Every workplace contains people of different personalities, ages, and abilities. The variety of people in an organization helps to portray its diversity and can be part of the strategy to attract different customers. Despite the difference in most workplaces, one of the prevalent problems is age discrimination. Age discrimination happens when individuals are denied employment opportunities, dismissed from work, denied benefits such as training and promotion, and are underpaid because of their age. Age discrimination in the workplace can either be legal or illegal. Legal discrimination happens when the government sets an age limit for employment in different industries (DiGiacomo, 16). For example, several countries are against the employment of children under 16 years old or who are in the school-going age as a way to ensure they secure education. Illegal discrimination is not founded on any regulations and is the most common in the workplace. Age discrimination in the workplace affects both the young and the elderly, is based on perceptions, and can be eliminated through law and discouraging negative attitudes.
Age discrimination affects both older and younger employees. Discrimination against younger employees is founded on their experience and qualifications, which influences their marketable skills. Most young people who are still in school or who dropped out of school are unlikely to have the same experience as people who have worked in organizations for several years. Such makes it easy to discriminate against them for their age and deny them opportunities that would help them learn the necessary skills. They are discriminated against in recruitment, selection, remuneration, and training. Most organizations advertise the minimum age required for recruitment to employment positions. It makes it impossible for people who do not fall within the set limit to apply for jobs. For example, an organization may advertise that it needs employees with a mature personality, and this is likely to lock out younger employees who feel immature. It makes them feel inferior to older and experienced employees.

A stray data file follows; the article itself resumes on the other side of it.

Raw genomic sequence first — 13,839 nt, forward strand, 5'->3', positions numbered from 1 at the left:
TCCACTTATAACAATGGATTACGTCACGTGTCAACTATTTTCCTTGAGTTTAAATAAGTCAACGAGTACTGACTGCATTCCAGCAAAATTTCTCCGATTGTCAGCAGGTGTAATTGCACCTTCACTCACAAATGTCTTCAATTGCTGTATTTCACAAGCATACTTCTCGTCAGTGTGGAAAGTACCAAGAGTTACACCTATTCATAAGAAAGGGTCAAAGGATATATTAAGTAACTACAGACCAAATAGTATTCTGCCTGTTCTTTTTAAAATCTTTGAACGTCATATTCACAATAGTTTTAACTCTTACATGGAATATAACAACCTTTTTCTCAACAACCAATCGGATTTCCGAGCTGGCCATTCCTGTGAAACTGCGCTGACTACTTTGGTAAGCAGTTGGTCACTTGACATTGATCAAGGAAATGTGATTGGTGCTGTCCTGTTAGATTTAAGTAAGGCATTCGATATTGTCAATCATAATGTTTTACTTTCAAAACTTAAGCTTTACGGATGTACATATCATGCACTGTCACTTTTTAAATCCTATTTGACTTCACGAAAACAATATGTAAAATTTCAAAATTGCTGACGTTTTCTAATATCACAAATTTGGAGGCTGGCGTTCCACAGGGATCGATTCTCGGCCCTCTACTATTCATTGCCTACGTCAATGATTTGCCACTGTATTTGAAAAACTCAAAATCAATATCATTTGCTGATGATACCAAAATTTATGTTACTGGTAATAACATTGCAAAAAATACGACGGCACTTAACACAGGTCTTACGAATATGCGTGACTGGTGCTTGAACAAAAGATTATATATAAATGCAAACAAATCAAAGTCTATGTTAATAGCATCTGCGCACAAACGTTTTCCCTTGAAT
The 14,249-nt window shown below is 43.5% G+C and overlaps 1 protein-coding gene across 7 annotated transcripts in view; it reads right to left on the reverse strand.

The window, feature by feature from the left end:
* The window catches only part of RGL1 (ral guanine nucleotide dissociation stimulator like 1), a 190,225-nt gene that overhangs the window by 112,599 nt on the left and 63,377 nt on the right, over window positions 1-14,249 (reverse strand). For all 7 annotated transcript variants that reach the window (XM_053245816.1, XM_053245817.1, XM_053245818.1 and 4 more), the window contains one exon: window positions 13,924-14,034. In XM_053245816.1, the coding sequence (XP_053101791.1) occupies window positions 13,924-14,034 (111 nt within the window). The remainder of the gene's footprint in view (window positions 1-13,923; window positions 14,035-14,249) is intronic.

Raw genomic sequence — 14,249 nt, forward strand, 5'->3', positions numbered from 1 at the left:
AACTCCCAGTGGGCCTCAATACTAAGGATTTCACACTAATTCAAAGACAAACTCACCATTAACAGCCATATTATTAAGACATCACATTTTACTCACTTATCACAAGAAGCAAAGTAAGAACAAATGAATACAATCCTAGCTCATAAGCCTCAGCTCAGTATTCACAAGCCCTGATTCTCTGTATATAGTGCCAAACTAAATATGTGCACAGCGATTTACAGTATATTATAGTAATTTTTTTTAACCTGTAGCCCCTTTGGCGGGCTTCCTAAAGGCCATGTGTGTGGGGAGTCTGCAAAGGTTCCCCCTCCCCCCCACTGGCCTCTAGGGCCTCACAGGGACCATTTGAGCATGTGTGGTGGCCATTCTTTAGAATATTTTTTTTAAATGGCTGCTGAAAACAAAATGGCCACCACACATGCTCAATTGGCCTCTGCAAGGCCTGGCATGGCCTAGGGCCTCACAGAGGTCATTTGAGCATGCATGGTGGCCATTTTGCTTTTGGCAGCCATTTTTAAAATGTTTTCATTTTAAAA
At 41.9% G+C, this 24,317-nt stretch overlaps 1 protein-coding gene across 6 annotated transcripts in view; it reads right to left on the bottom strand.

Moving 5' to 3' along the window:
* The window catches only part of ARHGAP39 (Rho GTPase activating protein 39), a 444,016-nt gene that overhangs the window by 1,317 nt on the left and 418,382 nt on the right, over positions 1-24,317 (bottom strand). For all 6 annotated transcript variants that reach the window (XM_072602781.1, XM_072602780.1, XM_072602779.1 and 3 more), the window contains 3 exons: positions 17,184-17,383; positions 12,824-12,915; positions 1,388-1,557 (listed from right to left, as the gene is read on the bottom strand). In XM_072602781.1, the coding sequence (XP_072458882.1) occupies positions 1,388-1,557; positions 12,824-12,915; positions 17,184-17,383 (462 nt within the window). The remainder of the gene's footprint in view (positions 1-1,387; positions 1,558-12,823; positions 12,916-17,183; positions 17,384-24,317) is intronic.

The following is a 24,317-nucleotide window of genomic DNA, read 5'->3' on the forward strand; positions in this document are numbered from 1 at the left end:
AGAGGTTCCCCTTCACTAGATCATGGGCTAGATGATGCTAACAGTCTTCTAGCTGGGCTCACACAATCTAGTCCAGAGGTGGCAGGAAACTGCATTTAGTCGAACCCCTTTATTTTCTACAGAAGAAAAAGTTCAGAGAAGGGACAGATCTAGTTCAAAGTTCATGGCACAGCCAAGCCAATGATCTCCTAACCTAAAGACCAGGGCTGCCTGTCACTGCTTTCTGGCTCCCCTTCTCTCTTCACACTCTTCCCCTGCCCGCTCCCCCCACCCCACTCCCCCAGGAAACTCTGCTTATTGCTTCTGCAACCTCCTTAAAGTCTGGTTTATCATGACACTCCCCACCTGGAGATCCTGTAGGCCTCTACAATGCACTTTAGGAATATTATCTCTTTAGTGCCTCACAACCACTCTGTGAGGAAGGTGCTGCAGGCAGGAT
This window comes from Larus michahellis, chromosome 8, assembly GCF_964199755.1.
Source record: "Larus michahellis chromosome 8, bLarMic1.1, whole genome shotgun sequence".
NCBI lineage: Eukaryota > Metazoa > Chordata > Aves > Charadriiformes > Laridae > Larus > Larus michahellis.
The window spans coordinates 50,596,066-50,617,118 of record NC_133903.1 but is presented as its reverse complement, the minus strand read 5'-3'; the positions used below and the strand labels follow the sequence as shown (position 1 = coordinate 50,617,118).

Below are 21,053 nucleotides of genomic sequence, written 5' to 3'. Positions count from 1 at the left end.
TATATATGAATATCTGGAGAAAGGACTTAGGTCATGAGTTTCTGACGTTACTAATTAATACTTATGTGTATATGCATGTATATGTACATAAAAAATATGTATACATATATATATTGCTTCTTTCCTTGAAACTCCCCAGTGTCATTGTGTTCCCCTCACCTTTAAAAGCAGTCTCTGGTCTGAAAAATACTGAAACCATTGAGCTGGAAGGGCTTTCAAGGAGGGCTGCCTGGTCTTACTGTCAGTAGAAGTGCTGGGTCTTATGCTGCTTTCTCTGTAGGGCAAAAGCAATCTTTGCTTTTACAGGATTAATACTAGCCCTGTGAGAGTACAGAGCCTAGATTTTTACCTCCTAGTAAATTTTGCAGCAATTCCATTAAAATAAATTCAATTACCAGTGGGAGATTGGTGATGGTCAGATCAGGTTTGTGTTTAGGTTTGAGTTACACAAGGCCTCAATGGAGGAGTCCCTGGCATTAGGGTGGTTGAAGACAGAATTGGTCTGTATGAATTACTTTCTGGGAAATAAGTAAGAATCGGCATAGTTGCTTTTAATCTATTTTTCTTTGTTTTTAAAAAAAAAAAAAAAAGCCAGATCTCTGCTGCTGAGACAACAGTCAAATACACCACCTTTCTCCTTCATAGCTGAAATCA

The discrimination against older people is centered on misconceptions. The common misconceptions against more former employees are that they are more susceptible to health problems and are difficult to retain. Most employers seek employees they can maintain because it helps in lowering the operational costs involved in frequently hiring new employees. Health problems are also a significant concern because as people grow older, they are likely to be susceptible to lifestyle diseases and a weakening immune system. Employees who are sick often have low productivity as they need more time to attend to their health problems, and this can interfere with the ability of an organization to realize its goals. Other misconceptions for discrimination against the elderly are because they have limited job flexibility, are less educated, and also lack technological skills. Job flexibility is becoming an essential part of organizations because it presents the ease of reorganizing schedules and work to realize organizational goals. Technology is also changing the way organizations work and making it easier to interact with others frequently and more effectively. Older employees can be difficult to train and retrain, especially during rapid technological changes. Therefore, organizations discriminate against them in favor of young employees who are adept in technology and can use it to help in realizing the goals of the organization.